• July 14, 1789 – Mobs stormed the Hotel des Invalides (arsenal) and took weapons…their target, the Bastille, a fortress which held many of the king’s political prisoners who were taken without just cause, some for speaking out against the evils of the monarchy…the mob stormed the Bastille and freed the prisoners
  • The Result: This event demonstrated the weakness of Louis XVI to completely exert his will…many nobles left the court at Versailles to return to the land holdings…this act also spurred on the lowest classes of French society (peasants) to begin to demand greater rights, freedoms and recognition in government
the great fear
“The Great Fear”
  • Let’s not forget about the peasants…most did not know the inner workings of the early parts of the revolution in 1789…many only knew of rumor and gossip…most of them were suffering still living on landed estates owned by the nobility…they were led to believe that the landed aristocracy was plotting against the Estates General (in reality, they had been supporting some universal rights yet they were oppressing citizens in urban areas)
  • Rural panic ensued and a Peasant Revolt occurred in late July 1789…the main targets of this revolt were rural noble estates, legal offices that held titles of feudalism (basically dictating to which estate each peasant was tied), tax records and other deeds
  • The National Assembly refused to quell the violence…many members wished to pacify and befriend certain peasant leaders…eventually they moved to abolish all feudal laws…a faction of liberals gathered together on August 3 (Breton Club Conspiracy, later the Jacobins) to cook up a plan to convince nobles to give up their feudal land rights as a symbol of self-sacrifice to please the nation…the plan worked!
  • On the night of August 4, 1789, many nobles in the Assembly renounced their rights and titles (of course, they were already lost, taken by the peasants, it was a useless gesture)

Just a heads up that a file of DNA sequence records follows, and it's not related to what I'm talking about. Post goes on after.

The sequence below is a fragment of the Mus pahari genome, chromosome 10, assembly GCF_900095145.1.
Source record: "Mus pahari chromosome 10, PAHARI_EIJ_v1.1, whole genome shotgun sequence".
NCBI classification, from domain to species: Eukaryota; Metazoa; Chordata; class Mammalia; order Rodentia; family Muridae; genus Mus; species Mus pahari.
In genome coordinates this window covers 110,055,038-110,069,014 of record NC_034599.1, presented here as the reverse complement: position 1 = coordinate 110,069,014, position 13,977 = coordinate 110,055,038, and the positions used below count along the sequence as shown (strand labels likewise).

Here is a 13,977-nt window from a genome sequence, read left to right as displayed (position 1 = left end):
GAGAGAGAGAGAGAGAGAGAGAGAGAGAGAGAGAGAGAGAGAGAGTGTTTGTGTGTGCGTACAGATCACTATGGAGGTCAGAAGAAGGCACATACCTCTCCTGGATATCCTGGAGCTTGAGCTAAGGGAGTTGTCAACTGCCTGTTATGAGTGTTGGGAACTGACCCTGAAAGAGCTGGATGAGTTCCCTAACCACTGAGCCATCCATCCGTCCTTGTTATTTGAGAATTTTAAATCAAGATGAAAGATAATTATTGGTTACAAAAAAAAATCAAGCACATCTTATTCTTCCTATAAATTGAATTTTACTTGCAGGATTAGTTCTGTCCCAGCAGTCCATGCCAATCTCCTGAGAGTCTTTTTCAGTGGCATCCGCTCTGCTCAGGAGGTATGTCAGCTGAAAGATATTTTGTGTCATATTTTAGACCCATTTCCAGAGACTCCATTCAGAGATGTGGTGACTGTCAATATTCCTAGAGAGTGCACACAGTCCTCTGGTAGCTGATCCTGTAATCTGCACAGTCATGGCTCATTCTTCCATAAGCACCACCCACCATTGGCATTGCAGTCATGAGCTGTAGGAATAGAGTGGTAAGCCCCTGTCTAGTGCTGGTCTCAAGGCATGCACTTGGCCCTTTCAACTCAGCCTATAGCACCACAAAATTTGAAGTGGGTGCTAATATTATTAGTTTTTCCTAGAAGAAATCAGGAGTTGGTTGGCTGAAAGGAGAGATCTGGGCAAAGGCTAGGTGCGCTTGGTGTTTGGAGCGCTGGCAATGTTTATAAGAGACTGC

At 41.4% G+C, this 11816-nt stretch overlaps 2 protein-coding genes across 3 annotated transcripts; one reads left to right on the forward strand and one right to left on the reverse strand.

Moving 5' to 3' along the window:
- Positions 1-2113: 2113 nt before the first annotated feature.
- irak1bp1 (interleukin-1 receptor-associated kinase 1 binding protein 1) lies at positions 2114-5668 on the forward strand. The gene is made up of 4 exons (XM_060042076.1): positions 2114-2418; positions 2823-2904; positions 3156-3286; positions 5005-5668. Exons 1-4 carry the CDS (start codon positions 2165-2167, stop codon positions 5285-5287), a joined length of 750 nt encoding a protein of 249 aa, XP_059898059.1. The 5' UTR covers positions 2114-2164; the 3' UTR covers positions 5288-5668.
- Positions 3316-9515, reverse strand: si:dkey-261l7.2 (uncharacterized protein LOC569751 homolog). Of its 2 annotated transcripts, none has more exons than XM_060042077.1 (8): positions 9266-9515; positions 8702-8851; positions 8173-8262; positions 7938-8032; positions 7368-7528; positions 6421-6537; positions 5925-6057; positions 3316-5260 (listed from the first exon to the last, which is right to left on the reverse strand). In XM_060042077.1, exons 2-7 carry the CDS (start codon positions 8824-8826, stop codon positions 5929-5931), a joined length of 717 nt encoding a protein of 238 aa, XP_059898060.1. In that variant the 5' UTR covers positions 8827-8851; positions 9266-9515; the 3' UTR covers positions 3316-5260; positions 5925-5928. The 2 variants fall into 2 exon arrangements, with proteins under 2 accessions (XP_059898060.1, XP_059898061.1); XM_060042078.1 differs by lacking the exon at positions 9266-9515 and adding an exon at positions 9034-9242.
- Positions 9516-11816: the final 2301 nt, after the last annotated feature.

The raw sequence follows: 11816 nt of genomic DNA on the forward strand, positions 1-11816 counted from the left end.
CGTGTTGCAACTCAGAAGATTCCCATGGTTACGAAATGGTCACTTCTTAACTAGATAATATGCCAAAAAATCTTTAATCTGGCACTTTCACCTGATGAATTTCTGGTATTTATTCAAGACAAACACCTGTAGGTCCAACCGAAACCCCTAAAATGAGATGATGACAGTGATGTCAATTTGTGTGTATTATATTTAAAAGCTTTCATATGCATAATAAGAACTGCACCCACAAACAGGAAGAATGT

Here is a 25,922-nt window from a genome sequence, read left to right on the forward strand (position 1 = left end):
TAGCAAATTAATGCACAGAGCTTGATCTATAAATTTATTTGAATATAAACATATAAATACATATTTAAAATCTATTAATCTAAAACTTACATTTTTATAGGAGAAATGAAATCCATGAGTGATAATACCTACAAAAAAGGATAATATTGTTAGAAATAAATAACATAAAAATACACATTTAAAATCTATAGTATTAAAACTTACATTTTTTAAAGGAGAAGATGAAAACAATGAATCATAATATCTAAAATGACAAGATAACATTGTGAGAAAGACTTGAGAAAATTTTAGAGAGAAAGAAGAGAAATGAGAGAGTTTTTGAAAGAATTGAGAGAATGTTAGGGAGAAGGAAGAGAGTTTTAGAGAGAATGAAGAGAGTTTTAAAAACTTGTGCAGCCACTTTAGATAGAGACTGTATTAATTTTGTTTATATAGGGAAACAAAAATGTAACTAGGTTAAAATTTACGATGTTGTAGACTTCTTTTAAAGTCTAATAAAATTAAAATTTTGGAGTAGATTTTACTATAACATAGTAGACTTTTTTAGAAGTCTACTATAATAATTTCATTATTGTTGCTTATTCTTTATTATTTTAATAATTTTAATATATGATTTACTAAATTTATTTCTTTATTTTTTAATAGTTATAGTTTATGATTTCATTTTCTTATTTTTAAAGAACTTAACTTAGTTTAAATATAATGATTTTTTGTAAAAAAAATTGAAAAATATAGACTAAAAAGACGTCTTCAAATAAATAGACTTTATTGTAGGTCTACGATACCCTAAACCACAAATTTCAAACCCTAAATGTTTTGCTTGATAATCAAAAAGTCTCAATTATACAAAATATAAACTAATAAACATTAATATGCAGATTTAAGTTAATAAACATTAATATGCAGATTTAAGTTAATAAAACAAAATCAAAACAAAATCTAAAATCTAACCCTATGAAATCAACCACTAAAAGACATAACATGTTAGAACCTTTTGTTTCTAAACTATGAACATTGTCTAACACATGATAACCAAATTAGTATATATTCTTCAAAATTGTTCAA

the declaration of the rights of man and citizen
The Declaration of the Rights of Man and Citizen
  • By the end of August 1789, getting to work on a Constitution was a serious necessity…the first questions were “What will be the role of the king?” and “What powers will be delegated to the National Assembly?” and “How will the court system be reformed?”
    • The king question was easily answered…he was “King of France by the grace of God & the Constitution” and had similar powers to the US President
    • The National Assembly receive complete control over finances, the power to declare war, basically powers similar to US Congress
    • Parliaments and provinces would be reorganized in “Departements”
  • Rights were a different issue…voting rights were limited…only males of economic independence (tax paying to a certain degree) could vote (Active versus Passive citizens)
  • On August 27, 1789, a basic “Bill of Rights” was crafted, drawing from Enlightenment ideas and ironically from a draft of rights by the colony of Virginia in 1776…the premise was simple; all men were “born and remain free and equal in rights” which included “liberty, property, security and resistance to oppression.”
  • Of course, this was a declaration for men…women were upset and demanded their say in government too!
the church the final target
The Church – The Final Target
  • To help alleviate financial woes, the Assembly debated confiscating church property (the value of Catholic church land was greater than the debt)…in November 1789 a vote put church lands in the hands of the government “at the disposal of the nation”
  • As a result, the government created a paper bond, the Assignat, as legal tender backed by the value of church lands…by 1792, over 3 billion of these were issued.
  • Unfortunately, their value became extremely over-inflated…the only benefit was that if you possessed some Assignat, you possessed church land…and in the end only nobles and business class people were circulating these not many peasants reaped the benefits!